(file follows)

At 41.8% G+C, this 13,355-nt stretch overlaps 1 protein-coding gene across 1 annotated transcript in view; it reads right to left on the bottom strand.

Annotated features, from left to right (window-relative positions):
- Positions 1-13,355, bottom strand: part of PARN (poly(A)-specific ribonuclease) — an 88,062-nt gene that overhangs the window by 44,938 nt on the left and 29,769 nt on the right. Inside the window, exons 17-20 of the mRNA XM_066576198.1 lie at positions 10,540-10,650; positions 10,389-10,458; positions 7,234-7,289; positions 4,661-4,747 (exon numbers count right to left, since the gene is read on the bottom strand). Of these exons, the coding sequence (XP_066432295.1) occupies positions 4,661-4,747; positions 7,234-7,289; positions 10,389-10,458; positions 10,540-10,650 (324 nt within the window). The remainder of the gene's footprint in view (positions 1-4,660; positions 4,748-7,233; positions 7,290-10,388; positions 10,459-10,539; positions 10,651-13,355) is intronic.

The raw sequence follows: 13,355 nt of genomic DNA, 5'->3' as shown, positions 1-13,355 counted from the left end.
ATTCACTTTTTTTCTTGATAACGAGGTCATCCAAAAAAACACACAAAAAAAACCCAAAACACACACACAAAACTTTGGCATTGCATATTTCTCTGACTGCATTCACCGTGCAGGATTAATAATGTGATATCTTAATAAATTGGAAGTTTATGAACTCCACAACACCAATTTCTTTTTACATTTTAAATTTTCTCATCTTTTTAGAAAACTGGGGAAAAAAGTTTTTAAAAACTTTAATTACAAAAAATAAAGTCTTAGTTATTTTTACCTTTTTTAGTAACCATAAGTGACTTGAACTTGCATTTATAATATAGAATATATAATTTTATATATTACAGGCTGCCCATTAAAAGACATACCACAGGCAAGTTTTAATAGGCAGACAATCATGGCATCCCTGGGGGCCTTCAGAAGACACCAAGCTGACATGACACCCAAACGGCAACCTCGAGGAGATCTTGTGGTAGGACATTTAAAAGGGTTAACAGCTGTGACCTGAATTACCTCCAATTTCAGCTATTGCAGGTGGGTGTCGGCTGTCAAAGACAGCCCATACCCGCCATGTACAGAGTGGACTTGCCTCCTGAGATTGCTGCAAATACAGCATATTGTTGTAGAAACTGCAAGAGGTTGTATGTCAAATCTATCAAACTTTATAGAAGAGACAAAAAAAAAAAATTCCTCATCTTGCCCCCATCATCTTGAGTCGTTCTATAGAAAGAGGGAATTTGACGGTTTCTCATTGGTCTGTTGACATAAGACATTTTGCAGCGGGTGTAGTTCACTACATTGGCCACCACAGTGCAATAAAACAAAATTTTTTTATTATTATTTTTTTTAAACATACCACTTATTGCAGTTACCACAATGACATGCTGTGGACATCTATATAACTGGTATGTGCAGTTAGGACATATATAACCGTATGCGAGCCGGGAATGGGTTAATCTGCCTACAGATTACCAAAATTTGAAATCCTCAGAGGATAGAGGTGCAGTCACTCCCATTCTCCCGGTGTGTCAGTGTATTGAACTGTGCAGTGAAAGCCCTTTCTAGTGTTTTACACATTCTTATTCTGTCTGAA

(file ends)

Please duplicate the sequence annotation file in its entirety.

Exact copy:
At 41.8% G+C, this 13,355-nt stretch overlaps 1 protein-coding gene across 1 annotated transcript in view; it reads right to left on the bottom strand.

Annotated features, from left to right (window-relative positions):
- Positions 1-13,355, bottom strand: part of PARN (poly(A)-specific ribonuclease) — an 88,062-nt gene that overhangs the window by 44,938 nt on the left and 29,769 nt on the right. Inside the window, exons 17-20 of the mRNA XM_066576198.1 lie at positions 10,540-10,650; positions 10,389-10,458; positions 7,234-7,289; positions 4,661-4,747 (exon numbers count right to left, since the gene is read on the bottom strand). Of these exons, the coding sequence (XP_066432295.1) occupies positions 4,661-4,747; positions 7,234-7,289; positions 10,389-10,458; positions 10,540-10,650 (324 nt within the window). The remainder of the gene's footprint in view (positions 1-4,660; positions 4,748-7,233; positions 7,290-10,388; positions 10,459-10,539; positions 10,651-13,355) is intronic.

The raw sequence follows: 13,355 nt of genomic DNA, 5'->3' as shown, positions 1-13,355 counted from the left end.
ATTCACTTTTTTTCTTGATAACGAGGTCATCCAAAAAAACACACAAAAAAAACCCAAAACACACACACAAAACTTTGGCATTGCATATTTCTCTGACTGCATTCACCGTGCAGGATTAATAATGTGATATCTTAATAAATTGGAAGTTTATGAACTCCACAACACCAATTTCTTTTTACATTTTAAATTTTCTCATCTTTTTAGAAAACTGGGGAAAAAAGTTTTTAAAAACTTTAATTACAAAAAATAAAGTCTTAGTTATTTTTACCTTTTTTAGTAACCATAAGTGACTTGAACTTGCATTTATAATATAGAATATATAATTTTATATATTACAGGCTGCCCATTAAAAGACATACCACAGGCAAGTTTTAATAGGCAGACAATCATGGCATCCCTGGGGGCCTTCAGAAGACACCAAGCTGACATGACACCCAAACGGCAACCTCGAGGAGATCTTGTGGTAGGACATTTAAAAGGGTTAACAGCTGTGACCTGAATTACCTCCAATTTCAGCTATTGCAGGTGGGTGTCGGCTGTCAAAGACAGCCCATACCCGCCATGTACAGAGTGGACTTGCCTCCTGAGATTGCTGCAAATACAGCATATTGTTGTAGAAACTGCAAGAGGTTGTATGTCAAATCTATCAAACTTTATAGAAGAGACAAAAAAAAAAAATTCCTCATCTTGCCCCCATCATCTTGAGTCGTTCTATAGAAAGAGGGAATTTGACGGTTTCTCATTGGTCTGTTGACATAAGACATTTTGCAGCGGGTGTAGTTCACTACATTGGCCACCACAGTGCAATAAAACAAAATTTTTTTATTATTATTTTTTTTAAACATACCACTTATTGCAGTTACCACAATGACATGCTGTGGACATCTATATAACTGGTATGTGCAGTTAGGACATATATAACCGTATGCGAGCCGGGAATGGGTTAATCTGCCTACAGATTACCAAAATTTGAAATCCTCAGAGGATAGAGGTGCAGTCACTCCCATTCTCCCGGTGTGTCAGTGTATTGAACTGTGCAGTGAAAGCCCTTTCTAGTGTTTTACACATTCTTATTCTGTCTGAA